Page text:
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Taser Case Continues to Reverberate

Taser Case Continues to Reverberate
November 22, 2006

An incident last week in which a police officer used a Taser on a student in the University of California at Los Angeles library is still reverberating across the campus and abroad. University leaders said they planned a indepedent review of the affair, and a newspaper reported that the officer involved in it had also played a role in several other controversial incidents in the past.

Last Tuesday, as shown in a video that has circulated around the globe, a student, Mostafa Tabatabainejad, was shocked on multiple occasions in the university library. However, campus officials have suggested that there is more to the story -- “Not all the events Tuesday night can be heard or viewed on YouTube,” said UCLA’s police chief, Karl Ross, in a press conference last Friday -- the incident has spurred widespread protests at other campuses, including the University of California at Berkeley, on Monday. The newspaper there, The Daily Californian, termed the incident a case of "abuse."

Because Tabatabainejad is Iranian-American, the case reached as far as Teheran. The Turkish press reports that Iran’s Foreign Ministry spokesman, Mohammad-Ali Hosseini, had called the police action a clear violation of international and human rights and urged punishment of the police officers involved.

Friday, UCLA's acting chancellor, Norman Abrams, announced that an independent investigation would be led by Merrick Bobb, president of the Police Assessment Resource Center which monitors police conduct.

“Merrick Bobb is one of the nation’s leading authorities on police conduct,” said Abrams. “He served as staff attorney for the Christopher Commission, which examined [the] Los Angeles Police Department’s policies and he also has served as an independent monitor of the Los Angeles County Sheriff’s Department.”

On Monday, the Los Angeles Times reported that the officer who used the Taser is Terrence Duren, an 18-year veteran with the department. Duren was named officer of the year in 2001, but has been mixed up in a number of controversial incidents, the Times noted:

  • In May 1990, Duren was accused of using his nightstick to choke Kent S. Scott, who was hanging out in front of a fraternity late on a Saturday night. Scott sued and the university moved to have Duren removed from the force, but later gave him 90 days' suspension.
  • In October 2003, Duren shot and wounded a homeless man he encountered in a university building. During the confrontation, Duren said that the man tried to grab his gun. The man’s lawyer said that his client was mentally ill and did not provoke the shooting. Duren was later cleared of any charges.

Duren defended his record to the Times and cautioned people not to judge until after the independent investigation. “I patrol this area the same way I would want someone to patrol the neighborhoods where I live. People make allegations against cops all the time.”

At issue is not just the library episode, but also the UCLA police department’s policy on Taser use. Department policies on Tasers vary across different universities, and many campus police departments report that they do not use Tasers.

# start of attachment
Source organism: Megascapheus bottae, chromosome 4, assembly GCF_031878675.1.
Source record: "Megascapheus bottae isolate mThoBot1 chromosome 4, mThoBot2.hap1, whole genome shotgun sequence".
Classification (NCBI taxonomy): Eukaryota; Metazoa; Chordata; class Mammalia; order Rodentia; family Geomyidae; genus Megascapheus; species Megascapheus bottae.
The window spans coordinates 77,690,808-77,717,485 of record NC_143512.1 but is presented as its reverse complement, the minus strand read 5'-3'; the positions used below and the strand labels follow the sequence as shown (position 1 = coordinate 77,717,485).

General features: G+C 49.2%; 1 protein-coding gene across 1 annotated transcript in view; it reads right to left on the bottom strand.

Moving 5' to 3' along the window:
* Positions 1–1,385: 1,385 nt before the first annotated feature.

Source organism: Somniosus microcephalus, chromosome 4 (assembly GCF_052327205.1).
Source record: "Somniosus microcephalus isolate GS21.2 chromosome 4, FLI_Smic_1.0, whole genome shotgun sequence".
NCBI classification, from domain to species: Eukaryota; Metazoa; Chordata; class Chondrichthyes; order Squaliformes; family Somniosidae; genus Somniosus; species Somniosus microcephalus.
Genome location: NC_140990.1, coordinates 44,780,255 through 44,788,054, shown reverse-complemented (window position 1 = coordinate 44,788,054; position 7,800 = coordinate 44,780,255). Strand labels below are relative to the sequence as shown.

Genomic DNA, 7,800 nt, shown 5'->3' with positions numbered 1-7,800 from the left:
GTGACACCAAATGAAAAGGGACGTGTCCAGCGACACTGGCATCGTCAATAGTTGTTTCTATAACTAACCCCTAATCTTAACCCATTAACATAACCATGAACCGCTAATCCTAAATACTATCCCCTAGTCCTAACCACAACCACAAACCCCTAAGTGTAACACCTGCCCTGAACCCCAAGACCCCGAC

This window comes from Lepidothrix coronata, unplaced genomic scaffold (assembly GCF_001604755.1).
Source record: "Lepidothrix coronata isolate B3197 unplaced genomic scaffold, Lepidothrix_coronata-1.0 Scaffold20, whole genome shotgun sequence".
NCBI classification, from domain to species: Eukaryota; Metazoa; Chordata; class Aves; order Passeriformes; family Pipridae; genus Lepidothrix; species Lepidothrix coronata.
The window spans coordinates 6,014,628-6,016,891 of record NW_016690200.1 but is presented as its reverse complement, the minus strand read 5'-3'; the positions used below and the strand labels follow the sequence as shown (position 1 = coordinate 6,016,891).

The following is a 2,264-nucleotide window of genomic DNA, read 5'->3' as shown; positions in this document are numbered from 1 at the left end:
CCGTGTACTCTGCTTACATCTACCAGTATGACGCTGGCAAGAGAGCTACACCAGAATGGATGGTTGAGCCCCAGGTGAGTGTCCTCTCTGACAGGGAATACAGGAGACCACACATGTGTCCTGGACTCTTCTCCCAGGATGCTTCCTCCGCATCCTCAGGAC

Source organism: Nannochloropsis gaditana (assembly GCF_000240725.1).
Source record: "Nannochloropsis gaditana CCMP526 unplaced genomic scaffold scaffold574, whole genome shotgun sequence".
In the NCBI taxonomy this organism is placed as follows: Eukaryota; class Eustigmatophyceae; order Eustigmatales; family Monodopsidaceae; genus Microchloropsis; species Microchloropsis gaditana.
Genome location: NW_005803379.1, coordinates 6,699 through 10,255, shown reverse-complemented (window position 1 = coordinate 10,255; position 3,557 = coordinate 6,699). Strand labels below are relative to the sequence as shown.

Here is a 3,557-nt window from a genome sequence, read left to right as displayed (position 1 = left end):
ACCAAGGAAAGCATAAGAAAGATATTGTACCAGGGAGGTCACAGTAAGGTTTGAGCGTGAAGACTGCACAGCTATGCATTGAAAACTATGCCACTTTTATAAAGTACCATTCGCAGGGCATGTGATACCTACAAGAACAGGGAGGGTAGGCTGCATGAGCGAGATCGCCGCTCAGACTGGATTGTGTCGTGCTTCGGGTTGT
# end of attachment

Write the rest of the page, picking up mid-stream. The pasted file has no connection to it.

In this case the Taser was used in “drive stun" mode, where the darts are not deployed but when the device is touched to the suspect, he or she is then shocked. Tabatabainejad’s lawyer claims -- and the video appears to show -- that Duren applied the Taser after Tabatabainejad’s hands were cuffed behind his back because he went limp and would not stand up. The UCLA police department’s policy allows Taser use in “drive stun” for “pain compliance against passive resisters.”

Policies in one local jurisdiction appears to be more restrictive of Taser use, however. For instance, use of the device on handcuffed suspects is forbidden by officers with the Los Angeles County Sheriff’s Department unless the officer gains permission from a superior. Further, the sheriff's department's policy states that the Taser “shall not be applied to gain compliance over persons whom personnel reasonably believe are not presenting an immediate, credible threat to the safety of Department personnel or the public.”

Stephen J. Connolly, a lawyer with the Office of Independent Review, which provides civilian oversight of the sheriff’s department, said that observers should be careful in interpreting police policy. “Public safety and officer safety can leave wriggle room,” he said. However, he stated that it did not fit the sheriff’s department’s policy to apply a Taser to a handcuffed suspect who was not compliant, yet not a threat.

In a separate analysis, a recent report by the Stanford Criminal Justice Center advised that Tasers only be used on “dangerous individuals and never on individuals who are passively resisting arrest.” The report also recommended that Tasers should be limited to circumstances where lethal force would also be allowed.

A UCLA police spokeswoman, Nancy Greenstein, would not comment on her department’s Taser policy and said that the issue will be examined during an investigation the department is undertaking and by the independent inquiry led by Bobb. “With all the interest [we are receiving] in the world, we want to be as transparent as possible” with this investigation, she said. Greenstein said that she is not sure when the investigations will conclude.

Marwa Kaisey, president of UCLA’s undergraduate student body, said that opinions about the incident vary and that students seem a bit more apprehensive about campus police officers than in the past. She added that students are waiting for the independent investigation to conclude and that she hopes that concerns over campus safety will not distract students from finals.

 

 

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